North Carolina farmer and agribusiness owner Norman Perry is not a fan of what he calls big government.

But when it comes to public funding for North Carolina agricultural research and Extension, he’s sold.

The money that goes to North Carolina Cooperative Extension and the North Carolina Agricultural Research Service “is some of the best bang-for-the-buck money that you can achieve,” he said.

“It keeps us going most efficiently. And, bottom line, it helps us profit. And when farmers profit, the money rolls in the community — it turns over and over,” he added. “It’s a lot of grease in the capitalistic system that we live in.”

Today, Perry farms about 2,300 of row crops with his cousin. They grow cotton, peanuts, corn, soybeans and wheat, and they have a timber operation and a fertilizer company with a peanut-buying station.

A 1972 North Carolina State University graduate in agricultural economics, Perry started farming in 1975 after a brief career in banking. He’d worked on farms as a child — mainly pulling tobacco — but, he said, “I didn’t know much at that time.”

Ask someone who knows

Taking the attitude that when you don’t know something, it’s best to ask someone who does, he quickly came to rely on Cooperative Extension for recommendations ranging from marketing and budgeting to production.

“The folks in Extension are very smart and competent in solving the multitude of problems we encounter on a daily basis,” he said. “They are excellent, excellent sources of information. World-class.”

To explain what he means, Perry cited efforts to help farmers deal with what’s often been called a “monster” weed — glyphosate-, or Roundup-, resistant Palmer amaranth. The weed spreads quickly and can take over a field in short order.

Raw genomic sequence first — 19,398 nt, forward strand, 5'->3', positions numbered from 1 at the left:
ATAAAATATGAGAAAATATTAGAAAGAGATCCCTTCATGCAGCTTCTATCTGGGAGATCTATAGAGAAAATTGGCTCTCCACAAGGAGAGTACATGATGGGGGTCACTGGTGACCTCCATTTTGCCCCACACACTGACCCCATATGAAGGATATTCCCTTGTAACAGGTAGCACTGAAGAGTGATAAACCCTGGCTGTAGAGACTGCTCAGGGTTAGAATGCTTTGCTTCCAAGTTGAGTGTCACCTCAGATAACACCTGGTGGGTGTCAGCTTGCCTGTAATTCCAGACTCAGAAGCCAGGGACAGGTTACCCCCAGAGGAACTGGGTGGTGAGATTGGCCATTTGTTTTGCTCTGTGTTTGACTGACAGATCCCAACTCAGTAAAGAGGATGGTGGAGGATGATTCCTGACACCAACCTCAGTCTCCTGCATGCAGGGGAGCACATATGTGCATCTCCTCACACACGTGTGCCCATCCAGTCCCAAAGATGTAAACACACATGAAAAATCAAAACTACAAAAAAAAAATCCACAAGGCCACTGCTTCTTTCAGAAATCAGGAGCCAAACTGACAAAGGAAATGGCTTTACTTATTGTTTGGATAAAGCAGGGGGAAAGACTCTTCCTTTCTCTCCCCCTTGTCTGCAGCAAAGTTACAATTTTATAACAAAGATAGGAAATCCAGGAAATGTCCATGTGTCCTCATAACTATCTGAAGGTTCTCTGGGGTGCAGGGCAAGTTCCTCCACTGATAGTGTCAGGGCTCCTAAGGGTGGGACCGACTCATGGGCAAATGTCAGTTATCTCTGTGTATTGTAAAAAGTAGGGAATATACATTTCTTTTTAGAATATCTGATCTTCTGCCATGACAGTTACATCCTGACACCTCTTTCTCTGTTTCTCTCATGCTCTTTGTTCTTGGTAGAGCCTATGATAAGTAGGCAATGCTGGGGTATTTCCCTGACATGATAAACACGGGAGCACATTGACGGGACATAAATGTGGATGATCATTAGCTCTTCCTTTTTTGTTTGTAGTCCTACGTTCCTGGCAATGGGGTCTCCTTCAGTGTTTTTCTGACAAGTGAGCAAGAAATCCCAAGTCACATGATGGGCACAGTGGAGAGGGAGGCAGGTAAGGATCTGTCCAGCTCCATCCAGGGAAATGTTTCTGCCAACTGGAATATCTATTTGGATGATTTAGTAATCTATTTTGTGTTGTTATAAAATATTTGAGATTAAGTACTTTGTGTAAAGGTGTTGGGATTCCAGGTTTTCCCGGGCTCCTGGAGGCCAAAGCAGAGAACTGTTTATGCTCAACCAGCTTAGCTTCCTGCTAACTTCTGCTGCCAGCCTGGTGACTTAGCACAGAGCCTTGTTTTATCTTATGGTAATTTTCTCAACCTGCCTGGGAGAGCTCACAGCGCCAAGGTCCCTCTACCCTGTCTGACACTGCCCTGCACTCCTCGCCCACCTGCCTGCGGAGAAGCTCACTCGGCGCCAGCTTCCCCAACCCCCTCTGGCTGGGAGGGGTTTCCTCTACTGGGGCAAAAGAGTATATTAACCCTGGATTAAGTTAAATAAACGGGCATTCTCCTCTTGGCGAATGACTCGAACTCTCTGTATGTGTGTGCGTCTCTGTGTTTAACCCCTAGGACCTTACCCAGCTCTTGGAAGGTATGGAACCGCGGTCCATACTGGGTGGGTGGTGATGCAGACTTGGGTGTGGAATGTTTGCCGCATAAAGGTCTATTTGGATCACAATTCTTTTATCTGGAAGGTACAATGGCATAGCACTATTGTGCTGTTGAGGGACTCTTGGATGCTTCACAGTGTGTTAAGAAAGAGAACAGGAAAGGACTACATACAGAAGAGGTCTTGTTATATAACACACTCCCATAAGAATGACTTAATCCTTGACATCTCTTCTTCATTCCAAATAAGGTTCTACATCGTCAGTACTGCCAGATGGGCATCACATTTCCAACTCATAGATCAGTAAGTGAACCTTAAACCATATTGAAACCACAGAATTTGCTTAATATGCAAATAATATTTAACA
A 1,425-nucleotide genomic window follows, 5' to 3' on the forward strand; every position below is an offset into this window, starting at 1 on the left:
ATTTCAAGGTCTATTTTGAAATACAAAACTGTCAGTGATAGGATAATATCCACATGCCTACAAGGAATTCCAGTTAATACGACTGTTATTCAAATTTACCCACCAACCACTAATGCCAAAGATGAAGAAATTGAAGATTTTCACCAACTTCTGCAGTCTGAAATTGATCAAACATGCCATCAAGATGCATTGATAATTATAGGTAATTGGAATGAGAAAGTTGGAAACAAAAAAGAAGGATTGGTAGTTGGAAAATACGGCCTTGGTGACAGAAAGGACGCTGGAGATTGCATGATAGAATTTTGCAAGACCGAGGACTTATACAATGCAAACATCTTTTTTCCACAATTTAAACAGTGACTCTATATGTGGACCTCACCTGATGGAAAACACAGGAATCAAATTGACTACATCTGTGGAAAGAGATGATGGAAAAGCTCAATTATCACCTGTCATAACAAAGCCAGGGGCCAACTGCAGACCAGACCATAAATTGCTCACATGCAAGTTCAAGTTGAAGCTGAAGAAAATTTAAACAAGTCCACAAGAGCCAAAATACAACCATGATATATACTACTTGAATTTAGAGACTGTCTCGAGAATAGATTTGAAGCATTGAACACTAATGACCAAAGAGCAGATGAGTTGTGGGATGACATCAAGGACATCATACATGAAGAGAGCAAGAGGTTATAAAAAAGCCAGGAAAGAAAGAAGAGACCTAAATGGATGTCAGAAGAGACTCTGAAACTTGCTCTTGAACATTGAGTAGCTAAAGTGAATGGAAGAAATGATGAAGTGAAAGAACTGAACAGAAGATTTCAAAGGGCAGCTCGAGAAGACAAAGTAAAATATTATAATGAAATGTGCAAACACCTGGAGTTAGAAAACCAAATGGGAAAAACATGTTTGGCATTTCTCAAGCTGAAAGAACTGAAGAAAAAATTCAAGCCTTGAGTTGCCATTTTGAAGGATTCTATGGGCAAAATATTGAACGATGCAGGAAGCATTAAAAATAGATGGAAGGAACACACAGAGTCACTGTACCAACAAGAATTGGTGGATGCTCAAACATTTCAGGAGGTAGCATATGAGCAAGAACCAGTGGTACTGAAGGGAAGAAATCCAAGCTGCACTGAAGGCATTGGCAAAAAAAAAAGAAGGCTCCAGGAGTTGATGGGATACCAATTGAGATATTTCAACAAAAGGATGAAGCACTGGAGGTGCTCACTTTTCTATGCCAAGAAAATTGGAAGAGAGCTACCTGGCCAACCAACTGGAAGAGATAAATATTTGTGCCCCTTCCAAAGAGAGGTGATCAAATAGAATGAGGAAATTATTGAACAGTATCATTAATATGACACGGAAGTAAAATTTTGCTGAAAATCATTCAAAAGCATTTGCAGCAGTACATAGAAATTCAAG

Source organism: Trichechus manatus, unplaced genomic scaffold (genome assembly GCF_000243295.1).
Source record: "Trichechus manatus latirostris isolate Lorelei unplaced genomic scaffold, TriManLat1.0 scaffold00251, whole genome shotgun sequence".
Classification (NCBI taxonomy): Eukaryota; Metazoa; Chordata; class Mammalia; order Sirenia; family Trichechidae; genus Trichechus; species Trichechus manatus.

North Carolina State University Extension specialists, as well as county agents, have done a good job, Perry said, in helping farmers keep the weed out of their fields.

They’ve recommended that farmers carefully time herbicide applications and use herbicides with different modes of action. Extension also emphasizes the importance of detecting the emergence of any Palmer amaranth early and carefully removing and destroying the weed.

Managing weeds is just one of the challenges that farmers face when it comes to maximizing their yields and, thus, their profits, Perry said.

“Farming is really not backbreaking work, but it’s hard in the sense that you have to juggle so many things. Inefficient farmers who haven’t been onboard with the 21st century farming practices haven’t lasted,” he said.

“You have to be a marketer. You’ve got to be a finance guy. You’ve got to be a business guy. You’ve got to be a mechanic. A diagnoser of problems. A personnel manager. Plus you are growing a garden. So it’s challenging.

“You have to be on top of your game to do it well, and Extension and research are vitally important in helping us do that,” he said. “They help us be efficient, more profitable. In the end, they help keep us in business.”